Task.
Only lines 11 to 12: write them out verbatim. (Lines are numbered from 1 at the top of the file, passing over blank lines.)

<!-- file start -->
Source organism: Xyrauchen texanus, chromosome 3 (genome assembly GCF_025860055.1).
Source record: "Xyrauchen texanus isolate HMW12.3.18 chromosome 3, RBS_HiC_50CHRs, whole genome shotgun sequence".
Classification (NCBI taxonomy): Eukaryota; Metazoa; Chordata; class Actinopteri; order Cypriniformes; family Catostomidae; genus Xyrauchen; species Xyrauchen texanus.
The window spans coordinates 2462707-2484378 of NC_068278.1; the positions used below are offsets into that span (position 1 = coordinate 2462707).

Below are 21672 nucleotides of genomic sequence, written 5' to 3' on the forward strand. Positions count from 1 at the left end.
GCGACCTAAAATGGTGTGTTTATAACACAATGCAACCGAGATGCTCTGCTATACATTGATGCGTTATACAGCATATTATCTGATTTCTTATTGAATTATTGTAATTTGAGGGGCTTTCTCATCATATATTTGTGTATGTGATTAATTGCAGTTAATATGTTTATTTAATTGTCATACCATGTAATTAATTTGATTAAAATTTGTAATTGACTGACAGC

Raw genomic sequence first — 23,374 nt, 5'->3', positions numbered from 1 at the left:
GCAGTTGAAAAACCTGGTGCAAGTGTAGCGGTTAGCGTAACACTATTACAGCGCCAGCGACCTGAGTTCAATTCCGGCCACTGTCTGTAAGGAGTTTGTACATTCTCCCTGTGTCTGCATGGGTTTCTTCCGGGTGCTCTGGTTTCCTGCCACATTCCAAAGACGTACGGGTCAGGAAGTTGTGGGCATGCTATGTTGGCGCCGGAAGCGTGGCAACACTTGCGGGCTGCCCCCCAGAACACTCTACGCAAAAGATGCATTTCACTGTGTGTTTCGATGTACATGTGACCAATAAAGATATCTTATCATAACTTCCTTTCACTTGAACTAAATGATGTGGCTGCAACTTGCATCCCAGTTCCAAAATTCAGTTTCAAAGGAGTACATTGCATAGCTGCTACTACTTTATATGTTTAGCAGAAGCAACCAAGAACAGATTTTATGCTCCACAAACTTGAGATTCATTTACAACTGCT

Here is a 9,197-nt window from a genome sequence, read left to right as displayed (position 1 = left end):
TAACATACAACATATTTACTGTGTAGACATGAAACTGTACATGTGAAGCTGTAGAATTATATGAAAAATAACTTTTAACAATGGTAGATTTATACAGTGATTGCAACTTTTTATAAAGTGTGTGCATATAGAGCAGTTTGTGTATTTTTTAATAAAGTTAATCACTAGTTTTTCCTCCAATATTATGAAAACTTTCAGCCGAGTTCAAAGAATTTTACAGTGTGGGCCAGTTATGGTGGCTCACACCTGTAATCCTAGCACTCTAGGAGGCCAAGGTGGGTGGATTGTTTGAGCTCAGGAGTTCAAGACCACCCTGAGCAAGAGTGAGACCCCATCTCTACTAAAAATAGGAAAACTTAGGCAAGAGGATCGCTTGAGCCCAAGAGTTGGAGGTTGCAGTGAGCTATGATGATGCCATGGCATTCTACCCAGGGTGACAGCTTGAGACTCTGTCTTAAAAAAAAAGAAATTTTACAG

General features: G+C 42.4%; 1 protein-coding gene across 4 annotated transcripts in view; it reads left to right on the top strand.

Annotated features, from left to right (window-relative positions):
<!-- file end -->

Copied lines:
General features: G+C 42.4%; 1 protein-coding gene across 4 annotated transcripts in view; it reads left to right on the top strand.

Annotated features, from left to right (window-relative positions):